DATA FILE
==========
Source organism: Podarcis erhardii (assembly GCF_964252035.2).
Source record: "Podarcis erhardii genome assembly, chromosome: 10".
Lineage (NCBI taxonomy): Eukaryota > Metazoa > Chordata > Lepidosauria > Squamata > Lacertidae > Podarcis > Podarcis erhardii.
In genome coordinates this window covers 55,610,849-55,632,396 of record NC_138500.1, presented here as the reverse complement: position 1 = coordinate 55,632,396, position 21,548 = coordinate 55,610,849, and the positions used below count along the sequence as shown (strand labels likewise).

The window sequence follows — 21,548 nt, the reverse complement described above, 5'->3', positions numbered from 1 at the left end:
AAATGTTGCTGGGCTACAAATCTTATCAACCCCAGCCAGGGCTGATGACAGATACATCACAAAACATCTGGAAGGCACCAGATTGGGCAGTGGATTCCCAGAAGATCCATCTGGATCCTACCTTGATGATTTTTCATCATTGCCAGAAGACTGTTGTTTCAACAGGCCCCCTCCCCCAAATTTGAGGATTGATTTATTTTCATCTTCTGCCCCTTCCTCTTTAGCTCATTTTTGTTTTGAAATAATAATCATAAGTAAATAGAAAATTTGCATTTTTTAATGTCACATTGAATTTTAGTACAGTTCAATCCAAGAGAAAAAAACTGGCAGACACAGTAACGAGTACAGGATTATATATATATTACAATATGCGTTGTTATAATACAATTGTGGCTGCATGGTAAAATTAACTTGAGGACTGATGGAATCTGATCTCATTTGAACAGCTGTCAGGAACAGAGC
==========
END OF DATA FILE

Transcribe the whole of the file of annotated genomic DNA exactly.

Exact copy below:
Source organism: Podarcis erhardii (assembly GCF_964252035.2).
Source record: "Podarcis erhardii genome assembly, chromosome: 10".
Lineage (NCBI taxonomy): Eukaryota > Metazoa > Chordata > Lepidosauria > Squamata > Lacertidae > Podarcis > Podarcis erhardii.
In genome coordinates this window covers 55,610,849-55,632,396 of record NC_138500.1, presented here as the reverse complement: position 1 = coordinate 55,632,396, position 21,548 = coordinate 55,610,849, and the positions used below count along the sequence as shown (strand labels likewise).

The window sequence follows — 21,548 nt, the reverse complement described above, 5'->3', positions numbered from 1 at the left end:
AAATGTTGCTGGGCTACAAATCTTATCAACCCCAGCCAGGGCTGATGACAGATACATCACAAAACATCTGGAAGGCACCAGATTGGGCAGTGGATTCCCAGAAGATCCATCTGGATCCTACCTTGATGATTTTTCATCATTGCCAGAAGACTGTTGTTTCAACAGGCCCCCTCCCCCAAATTTGAGGATTGATTTATTTTCATCTTCTGCCCCTTCCTCTTTAGCTCATTTTTGTTTTGAAATAATAATCATAAGTAAATAGAAAATTTGCATTTTTTAATGTCACATTGAATTTTAGTACAGTTCAATCCAAGAGAAAAAAACTGGCAGACACAGTAACGAGTACAGGATTATATATATATTACAATATGCGTTGTTATAATACAATTGTGGCTGCATGGTAAAATTAACTTGAGGACTGATGGAATCTGATCTCATTTGAACAGCTGTCAGGAACAGAGC